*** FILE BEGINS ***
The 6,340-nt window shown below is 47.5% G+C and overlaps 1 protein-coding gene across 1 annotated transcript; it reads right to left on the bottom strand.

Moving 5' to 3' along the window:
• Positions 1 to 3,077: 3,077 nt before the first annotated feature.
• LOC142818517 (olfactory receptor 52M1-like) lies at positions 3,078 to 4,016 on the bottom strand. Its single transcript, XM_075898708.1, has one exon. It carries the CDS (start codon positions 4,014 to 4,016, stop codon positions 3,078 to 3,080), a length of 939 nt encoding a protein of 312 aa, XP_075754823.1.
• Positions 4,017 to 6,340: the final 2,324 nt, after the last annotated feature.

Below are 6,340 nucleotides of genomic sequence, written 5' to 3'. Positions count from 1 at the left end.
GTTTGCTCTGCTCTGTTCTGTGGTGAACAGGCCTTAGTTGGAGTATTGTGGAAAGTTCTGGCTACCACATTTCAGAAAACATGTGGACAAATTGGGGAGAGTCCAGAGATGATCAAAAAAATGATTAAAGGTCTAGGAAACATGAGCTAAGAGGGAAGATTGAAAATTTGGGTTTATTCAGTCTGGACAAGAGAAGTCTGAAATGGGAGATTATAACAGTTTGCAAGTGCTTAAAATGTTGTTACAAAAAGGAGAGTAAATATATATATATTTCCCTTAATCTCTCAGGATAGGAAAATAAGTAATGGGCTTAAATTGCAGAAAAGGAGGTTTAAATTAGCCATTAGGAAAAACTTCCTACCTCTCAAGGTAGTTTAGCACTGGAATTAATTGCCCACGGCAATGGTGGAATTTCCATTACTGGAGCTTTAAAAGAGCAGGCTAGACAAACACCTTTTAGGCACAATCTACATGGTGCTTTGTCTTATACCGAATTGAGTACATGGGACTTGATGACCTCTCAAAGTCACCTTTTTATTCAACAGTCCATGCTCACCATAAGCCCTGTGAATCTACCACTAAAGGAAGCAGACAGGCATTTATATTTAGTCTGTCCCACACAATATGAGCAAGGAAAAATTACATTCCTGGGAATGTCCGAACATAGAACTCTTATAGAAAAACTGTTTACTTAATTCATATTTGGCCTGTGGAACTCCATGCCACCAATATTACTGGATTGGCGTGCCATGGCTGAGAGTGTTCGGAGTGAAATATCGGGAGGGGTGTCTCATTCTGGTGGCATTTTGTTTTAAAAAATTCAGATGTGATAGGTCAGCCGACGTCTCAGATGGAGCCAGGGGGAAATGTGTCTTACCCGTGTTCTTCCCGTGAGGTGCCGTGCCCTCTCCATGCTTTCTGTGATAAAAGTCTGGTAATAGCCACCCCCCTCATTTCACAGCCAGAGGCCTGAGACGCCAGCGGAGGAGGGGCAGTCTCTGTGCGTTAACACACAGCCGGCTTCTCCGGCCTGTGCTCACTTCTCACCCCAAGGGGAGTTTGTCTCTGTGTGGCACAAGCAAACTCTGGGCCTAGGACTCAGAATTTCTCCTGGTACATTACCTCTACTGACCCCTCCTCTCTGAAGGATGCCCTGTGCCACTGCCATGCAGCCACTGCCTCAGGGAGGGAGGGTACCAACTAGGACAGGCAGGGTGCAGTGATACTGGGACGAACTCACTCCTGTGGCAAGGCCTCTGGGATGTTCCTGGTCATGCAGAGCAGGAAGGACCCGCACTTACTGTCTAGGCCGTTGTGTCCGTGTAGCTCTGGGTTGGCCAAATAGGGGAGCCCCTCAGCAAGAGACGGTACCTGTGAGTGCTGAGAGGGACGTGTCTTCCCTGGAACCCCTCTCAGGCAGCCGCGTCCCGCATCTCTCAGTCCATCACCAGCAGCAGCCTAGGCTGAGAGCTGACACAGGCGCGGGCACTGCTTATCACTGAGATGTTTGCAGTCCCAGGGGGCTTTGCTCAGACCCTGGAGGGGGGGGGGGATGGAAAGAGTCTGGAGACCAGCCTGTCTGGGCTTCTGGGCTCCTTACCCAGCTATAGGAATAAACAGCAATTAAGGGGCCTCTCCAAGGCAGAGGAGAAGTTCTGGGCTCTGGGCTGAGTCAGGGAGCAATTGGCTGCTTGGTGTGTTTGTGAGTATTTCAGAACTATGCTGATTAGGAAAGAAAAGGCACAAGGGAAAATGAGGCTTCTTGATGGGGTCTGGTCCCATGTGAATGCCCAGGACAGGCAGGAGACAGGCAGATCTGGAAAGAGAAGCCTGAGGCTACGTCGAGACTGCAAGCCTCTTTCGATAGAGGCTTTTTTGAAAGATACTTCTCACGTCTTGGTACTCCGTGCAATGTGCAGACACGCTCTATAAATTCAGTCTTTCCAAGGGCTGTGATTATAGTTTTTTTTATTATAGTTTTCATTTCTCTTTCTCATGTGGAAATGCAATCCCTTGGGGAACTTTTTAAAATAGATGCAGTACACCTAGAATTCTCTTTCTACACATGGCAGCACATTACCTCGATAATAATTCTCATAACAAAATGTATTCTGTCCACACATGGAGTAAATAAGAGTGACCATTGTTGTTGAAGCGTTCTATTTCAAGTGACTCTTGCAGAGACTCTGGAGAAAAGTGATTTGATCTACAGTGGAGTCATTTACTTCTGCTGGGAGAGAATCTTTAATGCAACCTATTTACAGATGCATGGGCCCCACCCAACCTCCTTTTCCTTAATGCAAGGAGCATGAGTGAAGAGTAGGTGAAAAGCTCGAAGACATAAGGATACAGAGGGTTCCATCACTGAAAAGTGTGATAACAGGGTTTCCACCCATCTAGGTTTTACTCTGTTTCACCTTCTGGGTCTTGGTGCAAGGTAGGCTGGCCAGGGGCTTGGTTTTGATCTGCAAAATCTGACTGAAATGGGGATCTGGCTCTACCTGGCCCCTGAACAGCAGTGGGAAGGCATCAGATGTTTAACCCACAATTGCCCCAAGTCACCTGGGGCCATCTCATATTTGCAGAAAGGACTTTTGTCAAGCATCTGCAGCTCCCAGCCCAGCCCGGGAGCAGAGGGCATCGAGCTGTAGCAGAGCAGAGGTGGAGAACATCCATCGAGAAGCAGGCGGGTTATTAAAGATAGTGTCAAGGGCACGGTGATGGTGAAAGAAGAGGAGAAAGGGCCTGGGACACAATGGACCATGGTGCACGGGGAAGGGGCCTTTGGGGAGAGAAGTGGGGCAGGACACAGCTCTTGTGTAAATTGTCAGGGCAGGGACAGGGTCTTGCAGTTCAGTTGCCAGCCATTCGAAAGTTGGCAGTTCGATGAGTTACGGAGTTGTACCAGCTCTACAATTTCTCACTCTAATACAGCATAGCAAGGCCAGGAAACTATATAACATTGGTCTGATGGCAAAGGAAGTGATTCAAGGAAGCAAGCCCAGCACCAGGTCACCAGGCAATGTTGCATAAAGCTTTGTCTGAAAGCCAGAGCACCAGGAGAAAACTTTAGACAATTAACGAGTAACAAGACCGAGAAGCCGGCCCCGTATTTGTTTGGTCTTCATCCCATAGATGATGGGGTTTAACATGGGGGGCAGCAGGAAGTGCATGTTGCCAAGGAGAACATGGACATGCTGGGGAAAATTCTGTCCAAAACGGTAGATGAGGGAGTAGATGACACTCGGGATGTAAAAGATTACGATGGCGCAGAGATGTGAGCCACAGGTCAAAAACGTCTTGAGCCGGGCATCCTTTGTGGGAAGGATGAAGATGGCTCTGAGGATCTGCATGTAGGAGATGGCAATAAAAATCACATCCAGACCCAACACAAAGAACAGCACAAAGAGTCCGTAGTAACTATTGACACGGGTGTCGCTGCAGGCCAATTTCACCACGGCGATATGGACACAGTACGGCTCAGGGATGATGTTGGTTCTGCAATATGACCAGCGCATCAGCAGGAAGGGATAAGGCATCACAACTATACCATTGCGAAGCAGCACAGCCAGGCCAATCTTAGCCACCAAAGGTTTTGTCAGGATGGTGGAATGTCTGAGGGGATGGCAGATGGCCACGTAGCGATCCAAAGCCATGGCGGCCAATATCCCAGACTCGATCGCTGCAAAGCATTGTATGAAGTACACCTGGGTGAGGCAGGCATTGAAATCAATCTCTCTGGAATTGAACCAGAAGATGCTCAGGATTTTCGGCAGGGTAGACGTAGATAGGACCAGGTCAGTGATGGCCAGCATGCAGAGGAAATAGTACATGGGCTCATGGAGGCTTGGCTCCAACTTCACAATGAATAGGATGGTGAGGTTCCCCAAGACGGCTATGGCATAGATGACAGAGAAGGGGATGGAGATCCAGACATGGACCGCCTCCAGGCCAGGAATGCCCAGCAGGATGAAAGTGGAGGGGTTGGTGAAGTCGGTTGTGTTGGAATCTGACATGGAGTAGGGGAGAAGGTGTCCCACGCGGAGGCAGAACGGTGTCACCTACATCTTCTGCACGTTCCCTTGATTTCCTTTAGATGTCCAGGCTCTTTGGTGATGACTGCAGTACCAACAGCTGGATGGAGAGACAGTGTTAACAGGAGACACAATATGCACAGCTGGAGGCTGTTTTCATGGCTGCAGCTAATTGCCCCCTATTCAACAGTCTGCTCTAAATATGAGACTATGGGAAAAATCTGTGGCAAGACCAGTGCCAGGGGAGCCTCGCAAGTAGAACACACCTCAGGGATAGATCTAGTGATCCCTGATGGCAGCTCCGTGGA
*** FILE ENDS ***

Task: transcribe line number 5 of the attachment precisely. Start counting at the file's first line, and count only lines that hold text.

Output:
• Positions 4,017 to 6,340: the final 2,324 nt, after the last annotated feature.